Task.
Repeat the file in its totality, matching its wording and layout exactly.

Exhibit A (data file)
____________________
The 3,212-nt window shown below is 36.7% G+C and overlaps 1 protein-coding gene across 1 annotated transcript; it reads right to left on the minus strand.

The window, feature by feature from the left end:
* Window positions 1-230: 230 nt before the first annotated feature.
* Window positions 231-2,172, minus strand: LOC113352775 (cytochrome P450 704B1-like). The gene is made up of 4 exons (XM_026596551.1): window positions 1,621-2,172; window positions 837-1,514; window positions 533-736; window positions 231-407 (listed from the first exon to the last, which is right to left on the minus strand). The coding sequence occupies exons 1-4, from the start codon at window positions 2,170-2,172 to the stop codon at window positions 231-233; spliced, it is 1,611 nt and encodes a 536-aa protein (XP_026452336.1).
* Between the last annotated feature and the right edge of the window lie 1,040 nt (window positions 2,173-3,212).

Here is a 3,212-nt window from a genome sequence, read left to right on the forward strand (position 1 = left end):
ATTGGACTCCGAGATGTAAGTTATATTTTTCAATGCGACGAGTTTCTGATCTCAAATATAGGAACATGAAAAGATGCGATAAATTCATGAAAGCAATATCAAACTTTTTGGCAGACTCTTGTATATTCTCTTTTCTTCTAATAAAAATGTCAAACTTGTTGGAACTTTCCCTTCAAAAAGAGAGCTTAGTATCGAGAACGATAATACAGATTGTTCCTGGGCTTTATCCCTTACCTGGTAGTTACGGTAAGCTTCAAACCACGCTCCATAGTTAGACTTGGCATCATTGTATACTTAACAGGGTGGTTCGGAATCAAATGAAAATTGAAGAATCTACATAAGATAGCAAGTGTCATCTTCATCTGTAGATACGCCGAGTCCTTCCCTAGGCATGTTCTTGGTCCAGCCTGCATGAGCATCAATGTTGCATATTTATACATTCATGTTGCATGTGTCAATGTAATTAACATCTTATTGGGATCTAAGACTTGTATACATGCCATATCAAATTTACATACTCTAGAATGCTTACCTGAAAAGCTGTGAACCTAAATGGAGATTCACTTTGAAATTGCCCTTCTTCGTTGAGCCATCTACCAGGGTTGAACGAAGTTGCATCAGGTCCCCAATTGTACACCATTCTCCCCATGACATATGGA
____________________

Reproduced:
The 3,212-nt window shown below is 36.7% G+C and overlaps 1 protein-coding gene across 1 annotated transcript; it reads right to left on the minus strand.

The window, feature by feature from the left end:
* Window positions 1-230: 230 nt before the first annotated feature.
* Window positions 231-2,172, minus strand: LOC113352775 (cytochrome P450 704B1-like). The gene is made up of 4 exons (XM_026596551.1): window positions 1,621-2,172; window positions 837-1,514; window positions 533-736; window positions 231-407 (listed from the first exon to the last, which is right to left on the minus strand). The coding sequence occupies exons 1-4, from the start codon at window positions 2,170-2,172 to the stop codon at window positions 231-233; spliced, it is 1,611 nt and encodes a 536-aa protein (XP_026452336.1).
* Between the last annotated feature and the right edge of the window lie 1,040 nt (window positions 2,173-3,212).

Here is a 3,212-nt window from a genome sequence, read left to right on the forward strand (position 1 = left end):
ATTGGACTCCGAGATGTAAGTTATATTTTTCAATGCGACGAGTTTCTGATCTCAAATATAGGAACATGAAAAGATGCGATAAATTCATGAAAGCAATATCAAACTTTTTGGCAGACTCTTGTATATTCTCTTTTCTTCTAATAAAAATGTCAAACTTGTTGGAACTTTCCCTTCAAAAAGAGAGCTTAGTATCGAGAACGATAATACAGATTGTTCCTGGGCTTTATCCCTTACCTGGTAGTTACGGTAAGCTTCAAACCACGCTCCATAGTTAGACTTGGCATCATTGTATACTTAACAGGGTGGTTCGGAATCAAATGAAAATTGAAGAATCTACATAAGATAGCAAGTGTCATCTTCATCTGTAGATACGCCGAGTCCTTCCCTAGGCATGTTCTTGGTCCAGCCTGCATGAGCATCAATGTTGCATATTTATACATTCATGTTGCATGTGTCAATGTAATTAACATCTTATTGGGATCTAAGACTTGTATACATGCCATATCAAATTTACATACTCTAGAATGCTTACCTGAAAAGCTGTGAACCTAAATGGAGATTCACTTTGAAATTGCCCTTCTTCGTTGAGCCATCTACCAGGGTTGAACGAAGTTGCATCAGGTCCCCAATTGTACACCATTCTCCCCATGACATATGGA